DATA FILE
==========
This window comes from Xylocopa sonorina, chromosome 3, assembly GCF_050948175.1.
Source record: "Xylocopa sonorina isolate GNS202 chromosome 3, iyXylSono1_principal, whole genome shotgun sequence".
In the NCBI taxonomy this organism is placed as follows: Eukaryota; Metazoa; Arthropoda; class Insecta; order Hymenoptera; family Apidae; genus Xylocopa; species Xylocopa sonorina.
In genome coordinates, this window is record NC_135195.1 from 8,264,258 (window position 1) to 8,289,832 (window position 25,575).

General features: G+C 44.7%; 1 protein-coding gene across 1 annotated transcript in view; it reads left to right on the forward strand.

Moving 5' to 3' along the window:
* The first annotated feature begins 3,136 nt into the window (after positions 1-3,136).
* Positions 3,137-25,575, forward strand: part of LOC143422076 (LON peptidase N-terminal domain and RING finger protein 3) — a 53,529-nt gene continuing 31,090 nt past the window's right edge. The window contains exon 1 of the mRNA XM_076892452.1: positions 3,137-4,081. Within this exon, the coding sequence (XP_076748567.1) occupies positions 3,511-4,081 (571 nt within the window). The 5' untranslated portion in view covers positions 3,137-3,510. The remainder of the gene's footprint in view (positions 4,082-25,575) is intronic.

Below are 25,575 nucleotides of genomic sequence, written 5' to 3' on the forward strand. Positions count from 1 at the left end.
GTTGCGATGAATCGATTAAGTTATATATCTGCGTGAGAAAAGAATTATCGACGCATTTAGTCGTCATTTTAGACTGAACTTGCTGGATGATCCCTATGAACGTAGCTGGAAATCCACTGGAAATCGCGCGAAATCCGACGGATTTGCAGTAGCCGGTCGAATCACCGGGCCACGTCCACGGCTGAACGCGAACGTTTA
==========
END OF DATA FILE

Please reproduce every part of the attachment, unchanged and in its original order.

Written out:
This window comes from Xylocopa sonorina, chromosome 3, assembly GCF_050948175.1.
Source record: "Xylocopa sonorina isolate GNS202 chromosome 3, iyXylSono1_principal, whole genome shotgun sequence".
In the NCBI taxonomy this organism is placed as follows: Eukaryota; Metazoa; Arthropoda; class Insecta; order Hymenoptera; family Apidae; genus Xylocopa; species Xylocopa sonorina.
In genome coordinates, this window is record NC_135195.1 from 8,264,258 (window position 1) to 8,289,832 (window position 25,575).

General features: G+C 44.7%; 1 protein-coding gene across 1 annotated transcript in view; it reads left to right on the forward strand.

Moving 5' to 3' along the window:
* The first annotated feature begins 3,136 nt into the window (after positions 1-3,136).
* Positions 3,137-25,575, forward strand: part of LOC143422076 (LON peptidase N-terminal domain and RING finger protein 3) — a 53,529-nt gene continuing 31,090 nt past the window's right edge. The window contains exon 1 of the mRNA XM_076892452.1: positions 3,137-4,081. Within this exon, the coding sequence (XP_076748567.1) occupies positions 3,511-4,081 (571 nt within the window). The 5' untranslated portion in view covers positions 3,137-3,510. The remainder of the gene's footprint in view (positions 4,082-25,575) is intronic.

Below are 25,575 nucleotides of genomic sequence, written 5' to 3' on the forward strand. Positions count from 1 at the left end.
GTTGCGATGAATCGATTAAGTTATATATCTGCGTGAGAAAAGAATTATCGACGCATTTAGTCGTCATTTTAGACTGAACTTGCTGGATGATCCCTATGAACGTAGCTGGAAATCCACTGGAAATCGCGCGAAATCCGACGGATTTGCAGTAGCCGGTCGAATCACCGGGCCACGTCCACGGCTGAACGCGAACGTTTA